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Family files wrongful death lawsuit after CDA boating accident

SPOKANE, Wash. - Unsafe boating has caused multiple deaths in the Inland Northwest in recent years. Right now there are three different lawsuits underway involving accidents on local waterways where the skippers are accused of negligent or unsafe boating.

And today, the family of one of three people killed during a Lake Coeur d'Alene accident last Summer has launched a wrongful death lawsuit.

The claim, filed in Spokane Superior Court, accuses advertising executive Dennis Magner of causing the fatal collision and then lying about the crash to investigators.

Magner may owe a small fortune in general and punitive damages because he apparently wasn't paying attention while driving his boat across the lake last August.

Lieutenant Stu Miller, with the Kootenai County Sheriff's Office,  said while investigating the crash, “what we're looking at is that it was a head-on collision. The bows of both boats came into contact with each other.”

The lawsuit against Magner alleges his Mastercraft was up on plane when it plowed into a boat that was drifting off of Arrow Point.
 
Justin Lurh and two of his friends were thrown into the water by the impact and drowned.

Bill Gilbert, the plaintiff's attorney, explained that they didn't see the accident coming.

“They weren't out there paying attention, worried they might run into somebody. Again, it was after dark. They probably didn't think anybody was on the water. But you still have to pay attention, especially after dark,” he said.

Justin Luhr left behind his wife and two daughters, and the lawsuit intends to make sure they are compensated for their loss.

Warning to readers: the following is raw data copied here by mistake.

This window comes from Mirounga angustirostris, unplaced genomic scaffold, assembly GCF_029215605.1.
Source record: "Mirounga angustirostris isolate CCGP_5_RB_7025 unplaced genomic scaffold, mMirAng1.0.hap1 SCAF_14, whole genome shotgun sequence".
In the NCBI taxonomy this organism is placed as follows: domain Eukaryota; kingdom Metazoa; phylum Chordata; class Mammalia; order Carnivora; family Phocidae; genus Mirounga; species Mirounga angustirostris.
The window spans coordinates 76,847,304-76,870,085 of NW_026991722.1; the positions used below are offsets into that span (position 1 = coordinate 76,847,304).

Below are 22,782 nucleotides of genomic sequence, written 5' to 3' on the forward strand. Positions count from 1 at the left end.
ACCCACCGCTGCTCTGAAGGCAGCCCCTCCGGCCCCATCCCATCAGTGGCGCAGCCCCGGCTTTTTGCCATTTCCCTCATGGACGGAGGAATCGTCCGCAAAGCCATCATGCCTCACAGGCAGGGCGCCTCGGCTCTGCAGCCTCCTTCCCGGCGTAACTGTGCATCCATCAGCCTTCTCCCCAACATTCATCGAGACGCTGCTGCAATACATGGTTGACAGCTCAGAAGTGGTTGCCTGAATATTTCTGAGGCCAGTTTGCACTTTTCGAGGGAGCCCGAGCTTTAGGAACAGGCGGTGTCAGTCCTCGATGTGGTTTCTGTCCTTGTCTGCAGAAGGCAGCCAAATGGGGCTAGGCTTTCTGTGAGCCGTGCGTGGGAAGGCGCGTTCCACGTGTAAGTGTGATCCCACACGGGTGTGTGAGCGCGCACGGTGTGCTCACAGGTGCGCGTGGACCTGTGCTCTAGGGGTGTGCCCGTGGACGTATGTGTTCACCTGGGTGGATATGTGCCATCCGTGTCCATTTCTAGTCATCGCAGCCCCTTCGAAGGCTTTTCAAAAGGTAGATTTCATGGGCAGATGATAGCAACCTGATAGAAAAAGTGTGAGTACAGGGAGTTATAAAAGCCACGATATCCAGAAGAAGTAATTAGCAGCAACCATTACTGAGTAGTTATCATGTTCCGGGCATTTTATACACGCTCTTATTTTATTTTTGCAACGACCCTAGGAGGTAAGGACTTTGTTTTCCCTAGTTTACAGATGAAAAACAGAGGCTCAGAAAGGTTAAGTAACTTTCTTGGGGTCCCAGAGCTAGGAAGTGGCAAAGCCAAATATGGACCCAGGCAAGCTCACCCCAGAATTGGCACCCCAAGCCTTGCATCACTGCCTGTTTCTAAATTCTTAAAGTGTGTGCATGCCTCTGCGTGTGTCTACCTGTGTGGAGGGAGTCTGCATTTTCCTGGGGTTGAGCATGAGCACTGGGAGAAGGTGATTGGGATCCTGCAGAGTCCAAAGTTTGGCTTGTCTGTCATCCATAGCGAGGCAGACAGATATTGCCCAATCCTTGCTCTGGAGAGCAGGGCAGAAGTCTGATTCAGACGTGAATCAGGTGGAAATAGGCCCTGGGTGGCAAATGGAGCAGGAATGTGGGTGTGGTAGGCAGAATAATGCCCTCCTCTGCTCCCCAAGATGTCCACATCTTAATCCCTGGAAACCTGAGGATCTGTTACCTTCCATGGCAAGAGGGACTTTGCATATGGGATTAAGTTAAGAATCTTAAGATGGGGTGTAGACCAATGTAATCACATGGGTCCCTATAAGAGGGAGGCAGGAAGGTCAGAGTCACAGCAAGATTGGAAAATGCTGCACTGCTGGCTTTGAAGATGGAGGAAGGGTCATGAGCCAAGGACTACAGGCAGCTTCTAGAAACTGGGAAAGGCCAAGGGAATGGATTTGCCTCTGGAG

The suit claims Magner failed to yield to a stationary boat as the law requires, and then according to detectives, he lied about who was driving the Mastercraft at the time of the crash.

The suit claims Magner failed to yield to a stationary boat as the law requires, and then according to detectives, he lied about who was driving the Mastercraft at the time of the crash.

And that may hurt Magner's credibility if he ever has to testify before in jury in this case.

“The real tragedy is the children. We've got two little girls who are going to grow up without their dad and I think that's a pretty big deal,” said Gilbert. “Not only did you make a mistake and were negligent and did some things you shouldn't have done, but then, you weren't accountable for it. You didn't take responsibility.”

Boats don't have brakes, and most don't have seat belts or airbags. Driving around a 6,000 lb floating bullet is a tremendous responsibility. If there's ever a time you might want to have that life jacket on, it's when you're on the water at night.

 


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